Davos to Delhi, Ludhiana to Trichy and Guwahati to Surat – the chorus to create jobs and develop skills seems to be getting louder by the day. With “disruption” set to become the word of the year 2017, the recently concluded deliberations at the World Economic Forum issued a wakeup call to develop talents. India got its mandate very loud and clear, given its 92nd rank on Global Talent Competitiveness Index in a 2017 report published by INSEAD.
A jobless growth of the Indian economy at 7 percent makes the issue even more severe. The employment elasticity is on a decline (0.15 in 2015, i.e. for every PPT growth in GDP 0.15 ppt growth happens in employment) and the working age population is growing by an additional 100 million by 2025. Therefore, India stands at crossroads today as it aspires to reap a demographic dividend. However, it is not a one-dimensional problem. It is a multitude of complex structural issues and disconnects. There are jobs, but no skills and vice versa. Moreover, there are jobs, but no family supporting wages. The clock is ticking away, and it is time we view this as a composite problem; not just solving a problem in isolation, but skills that lead to jobs, which offer family-supporting wages.
Vocationalization of education at school level is therefore critical to uplift a large population, so that we can make a successful transition from a society that values “what do you know” to “what can you do”; a transition from haphazard development of skills to developing the right skills at the right place and time in required numbers. And skills not for the sake of skills, but for helping the youth to get a job, stay on the job and make progress on the job. The linkage with end outcome is critical because every year more than 5 million out of 9 million stop at 12th grade and for Government schools, this percentage is badly skewed.
And this number is only going to get worse. There is even a larger drop in government schools at 9th and 10th grades. A 10th or 12th-grade education would only command very low starting and lifetime wages in this modern economy, leading to unhappy and unstable families. Many jobs, such as nurses’ aides, home health care workers, beautician, automotive mechanics, back office employees do not require a college degree but a high school student with 12-18 months of vocational training could command INR 12K and above with a defined career path.
Government school students are often academically (not great support at home) and financially challenged and hence most vulnerable to struggle through a life of low wages. Introducing a vocational stream, as an extra subject, in government high schools provide the opportunity for these students to exit the system with sufficient job skills to command reasonable entry-level jobs and a defined growth path.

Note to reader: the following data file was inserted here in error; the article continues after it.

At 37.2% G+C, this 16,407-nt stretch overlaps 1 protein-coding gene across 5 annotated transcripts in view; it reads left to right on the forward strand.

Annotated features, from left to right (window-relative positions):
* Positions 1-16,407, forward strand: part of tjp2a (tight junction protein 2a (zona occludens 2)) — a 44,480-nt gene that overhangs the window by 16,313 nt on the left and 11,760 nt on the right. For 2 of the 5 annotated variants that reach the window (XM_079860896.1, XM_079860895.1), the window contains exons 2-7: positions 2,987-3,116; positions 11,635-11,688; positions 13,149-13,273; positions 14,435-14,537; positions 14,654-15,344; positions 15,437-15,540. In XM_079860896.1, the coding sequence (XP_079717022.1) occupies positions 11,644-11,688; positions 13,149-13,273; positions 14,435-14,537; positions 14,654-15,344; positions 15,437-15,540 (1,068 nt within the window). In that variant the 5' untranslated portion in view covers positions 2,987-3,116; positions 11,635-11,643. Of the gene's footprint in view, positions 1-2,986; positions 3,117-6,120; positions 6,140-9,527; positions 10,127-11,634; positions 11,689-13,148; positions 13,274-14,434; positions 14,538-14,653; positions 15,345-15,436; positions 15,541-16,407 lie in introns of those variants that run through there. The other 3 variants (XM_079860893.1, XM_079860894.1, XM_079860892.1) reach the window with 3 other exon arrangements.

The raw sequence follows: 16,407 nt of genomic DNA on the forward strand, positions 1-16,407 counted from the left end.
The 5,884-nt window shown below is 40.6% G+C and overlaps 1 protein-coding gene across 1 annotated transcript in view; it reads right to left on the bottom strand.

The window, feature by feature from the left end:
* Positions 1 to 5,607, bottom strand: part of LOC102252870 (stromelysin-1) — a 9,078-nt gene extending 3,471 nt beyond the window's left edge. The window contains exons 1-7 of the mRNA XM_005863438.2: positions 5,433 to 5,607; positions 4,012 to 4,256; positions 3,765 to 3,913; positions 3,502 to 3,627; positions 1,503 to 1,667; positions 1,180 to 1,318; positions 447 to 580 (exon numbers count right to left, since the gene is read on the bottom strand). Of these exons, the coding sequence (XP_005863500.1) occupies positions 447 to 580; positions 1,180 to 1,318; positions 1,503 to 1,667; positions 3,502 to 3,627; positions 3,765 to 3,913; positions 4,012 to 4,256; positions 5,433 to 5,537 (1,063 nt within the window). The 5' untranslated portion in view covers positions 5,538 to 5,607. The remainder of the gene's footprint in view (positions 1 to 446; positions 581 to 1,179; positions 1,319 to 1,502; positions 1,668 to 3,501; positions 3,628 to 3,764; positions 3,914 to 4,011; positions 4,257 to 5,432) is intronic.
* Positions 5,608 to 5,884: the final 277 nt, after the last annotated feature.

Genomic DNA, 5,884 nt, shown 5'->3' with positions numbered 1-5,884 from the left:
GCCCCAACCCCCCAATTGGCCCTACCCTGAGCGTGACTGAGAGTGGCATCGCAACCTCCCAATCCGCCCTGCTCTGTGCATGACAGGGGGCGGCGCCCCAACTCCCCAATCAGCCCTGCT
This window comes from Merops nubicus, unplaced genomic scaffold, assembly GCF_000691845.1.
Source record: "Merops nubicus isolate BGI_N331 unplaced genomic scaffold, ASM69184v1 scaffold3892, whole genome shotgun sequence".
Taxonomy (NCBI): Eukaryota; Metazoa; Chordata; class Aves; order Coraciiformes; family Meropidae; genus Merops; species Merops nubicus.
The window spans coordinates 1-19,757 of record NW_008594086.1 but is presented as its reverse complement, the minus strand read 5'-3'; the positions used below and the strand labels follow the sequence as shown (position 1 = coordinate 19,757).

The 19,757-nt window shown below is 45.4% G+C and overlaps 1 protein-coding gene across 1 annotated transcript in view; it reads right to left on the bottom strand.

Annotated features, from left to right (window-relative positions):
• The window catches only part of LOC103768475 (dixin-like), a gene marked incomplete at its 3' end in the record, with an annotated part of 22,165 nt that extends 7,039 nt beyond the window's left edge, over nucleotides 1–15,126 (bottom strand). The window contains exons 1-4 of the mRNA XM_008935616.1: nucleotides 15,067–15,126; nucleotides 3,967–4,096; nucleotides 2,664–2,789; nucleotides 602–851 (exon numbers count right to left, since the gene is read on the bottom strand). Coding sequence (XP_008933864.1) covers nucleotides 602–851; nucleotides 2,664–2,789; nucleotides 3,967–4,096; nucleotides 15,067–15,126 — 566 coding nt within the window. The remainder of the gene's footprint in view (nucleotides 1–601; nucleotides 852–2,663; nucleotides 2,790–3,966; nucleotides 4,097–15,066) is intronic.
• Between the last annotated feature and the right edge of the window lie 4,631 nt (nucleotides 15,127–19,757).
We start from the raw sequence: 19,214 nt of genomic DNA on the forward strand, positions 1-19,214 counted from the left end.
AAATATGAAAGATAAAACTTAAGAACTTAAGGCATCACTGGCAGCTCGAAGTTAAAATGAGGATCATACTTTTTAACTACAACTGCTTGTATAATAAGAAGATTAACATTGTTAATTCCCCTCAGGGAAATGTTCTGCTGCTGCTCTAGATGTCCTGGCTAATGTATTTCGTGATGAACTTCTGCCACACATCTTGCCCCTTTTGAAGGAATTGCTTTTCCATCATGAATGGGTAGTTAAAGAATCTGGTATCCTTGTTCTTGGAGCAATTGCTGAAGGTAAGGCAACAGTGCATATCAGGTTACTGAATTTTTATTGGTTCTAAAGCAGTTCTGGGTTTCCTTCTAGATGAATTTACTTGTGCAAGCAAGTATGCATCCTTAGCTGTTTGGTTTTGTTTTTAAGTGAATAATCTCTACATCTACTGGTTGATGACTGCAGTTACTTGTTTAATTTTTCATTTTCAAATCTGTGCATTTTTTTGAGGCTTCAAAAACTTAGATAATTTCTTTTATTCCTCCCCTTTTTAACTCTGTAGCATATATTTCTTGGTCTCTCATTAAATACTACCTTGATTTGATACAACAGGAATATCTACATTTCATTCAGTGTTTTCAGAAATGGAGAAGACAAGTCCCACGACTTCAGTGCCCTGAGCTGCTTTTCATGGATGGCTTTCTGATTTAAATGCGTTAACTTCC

While there has been a focus and effort to introduce skilling at school levels for a few years now, the results are far from satisfactory. According to the Labour Bureau Report 2014, the skilled workforce in India is only 2 percent. This baseline needs to improve if we are to transform this space and there is no better place than schools, where we can catch them young and shape young minds to embrace vocational education, improve employability skills and opt to go for a deep vocational education and training.
Job creation and skills development have been at the core of Wadhwani Foundation (WF), ever since it was set-up in 2003. Its mission is to create jobs and impact lives. And accordingly, it has been associated with the ‘centrally sponsored scheme of vocationalisation of secondary and higher secondary education’ from 2012.
WF involvement started with the state of Haryana, and since then has been expanded to include several states – Himachal Pradesh, Rajasthan, Jharkhand, Delhi and Odisha. A significant scaling has happened in these states, varying anywhere between over 500 to more than 1000 schools. While the scale is welcome and required to have an impact in a large country like India, the rapid scale of a new program needs much preparedness.
The program implementations need to have a singular focus on jobs as outcomes measured through metric of placement rates and wages. There has to be a maniacal emphasis on data collection and measurement of impact of various interventions (content, faculty and industry programs) on student placement rate and level of wages, a continued mechanism to improve performance (placement and wages) of interventions. This objectivity and focus can really help make that difference.
Disclaimer: The views expressed in the article above are those of the authors’ and do not necessarily represent or reflect the views of this publishing house